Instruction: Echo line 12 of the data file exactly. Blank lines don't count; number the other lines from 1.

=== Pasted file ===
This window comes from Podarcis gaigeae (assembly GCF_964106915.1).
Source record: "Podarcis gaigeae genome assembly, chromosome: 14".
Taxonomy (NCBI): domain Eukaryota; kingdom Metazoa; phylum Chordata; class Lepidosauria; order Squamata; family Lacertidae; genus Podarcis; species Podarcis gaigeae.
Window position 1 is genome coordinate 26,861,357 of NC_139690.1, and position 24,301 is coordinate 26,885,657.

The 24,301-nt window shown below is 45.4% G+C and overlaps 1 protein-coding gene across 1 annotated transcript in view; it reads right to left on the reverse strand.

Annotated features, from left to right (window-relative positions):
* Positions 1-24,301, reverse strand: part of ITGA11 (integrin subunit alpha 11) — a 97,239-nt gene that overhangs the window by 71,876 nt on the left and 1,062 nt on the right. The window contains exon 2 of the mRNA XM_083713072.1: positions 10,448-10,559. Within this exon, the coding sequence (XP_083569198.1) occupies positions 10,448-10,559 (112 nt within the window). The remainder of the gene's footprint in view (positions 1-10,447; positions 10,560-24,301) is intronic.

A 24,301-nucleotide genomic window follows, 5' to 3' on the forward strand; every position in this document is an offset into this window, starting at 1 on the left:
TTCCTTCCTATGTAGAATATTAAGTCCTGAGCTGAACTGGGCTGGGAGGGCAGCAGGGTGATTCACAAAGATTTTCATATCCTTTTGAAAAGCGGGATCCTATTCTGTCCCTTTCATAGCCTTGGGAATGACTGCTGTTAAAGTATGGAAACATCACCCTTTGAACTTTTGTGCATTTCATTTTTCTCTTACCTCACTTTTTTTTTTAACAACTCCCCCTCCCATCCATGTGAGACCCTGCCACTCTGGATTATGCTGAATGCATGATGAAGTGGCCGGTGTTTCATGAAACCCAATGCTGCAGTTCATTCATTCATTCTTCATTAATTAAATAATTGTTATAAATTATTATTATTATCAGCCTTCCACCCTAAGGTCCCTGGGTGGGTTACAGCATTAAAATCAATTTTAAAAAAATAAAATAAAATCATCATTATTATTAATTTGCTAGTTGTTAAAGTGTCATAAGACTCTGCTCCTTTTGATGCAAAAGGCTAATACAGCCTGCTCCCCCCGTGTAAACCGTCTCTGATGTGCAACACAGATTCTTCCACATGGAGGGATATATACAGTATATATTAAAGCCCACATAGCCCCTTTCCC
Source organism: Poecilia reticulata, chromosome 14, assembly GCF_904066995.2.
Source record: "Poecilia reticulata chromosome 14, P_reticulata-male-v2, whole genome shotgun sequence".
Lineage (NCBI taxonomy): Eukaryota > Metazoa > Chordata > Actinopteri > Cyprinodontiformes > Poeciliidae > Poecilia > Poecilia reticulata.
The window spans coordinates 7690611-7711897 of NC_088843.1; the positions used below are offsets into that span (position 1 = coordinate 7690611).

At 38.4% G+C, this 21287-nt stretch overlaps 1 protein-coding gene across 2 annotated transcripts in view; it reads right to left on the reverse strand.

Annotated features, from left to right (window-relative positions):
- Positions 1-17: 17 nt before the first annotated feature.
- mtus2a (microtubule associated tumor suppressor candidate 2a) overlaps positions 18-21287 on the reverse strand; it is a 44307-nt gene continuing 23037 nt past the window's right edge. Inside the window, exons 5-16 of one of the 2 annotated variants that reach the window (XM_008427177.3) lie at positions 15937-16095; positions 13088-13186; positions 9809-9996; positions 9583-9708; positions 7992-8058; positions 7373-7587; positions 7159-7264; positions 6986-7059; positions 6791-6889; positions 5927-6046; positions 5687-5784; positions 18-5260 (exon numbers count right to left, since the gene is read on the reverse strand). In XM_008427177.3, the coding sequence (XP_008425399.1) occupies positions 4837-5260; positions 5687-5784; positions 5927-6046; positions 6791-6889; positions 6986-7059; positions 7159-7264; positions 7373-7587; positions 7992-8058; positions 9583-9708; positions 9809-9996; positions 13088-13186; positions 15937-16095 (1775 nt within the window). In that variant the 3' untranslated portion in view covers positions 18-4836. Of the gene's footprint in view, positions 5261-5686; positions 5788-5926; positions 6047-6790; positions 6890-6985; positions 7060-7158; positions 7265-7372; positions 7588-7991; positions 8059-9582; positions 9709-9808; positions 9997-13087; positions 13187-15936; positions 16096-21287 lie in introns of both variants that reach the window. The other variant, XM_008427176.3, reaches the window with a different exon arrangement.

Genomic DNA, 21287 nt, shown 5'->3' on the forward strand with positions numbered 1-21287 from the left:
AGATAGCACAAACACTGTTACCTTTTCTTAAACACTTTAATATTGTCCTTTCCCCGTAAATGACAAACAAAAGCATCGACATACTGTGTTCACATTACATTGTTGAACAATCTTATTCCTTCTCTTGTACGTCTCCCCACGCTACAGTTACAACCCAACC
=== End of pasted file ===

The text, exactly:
Lineage (NCBI taxonomy): Eukaryota > Metazoa > Chordata > Actinopteri > Cyprinodontiformes > Poeciliidae > Poecilia > Poecilia reticulata.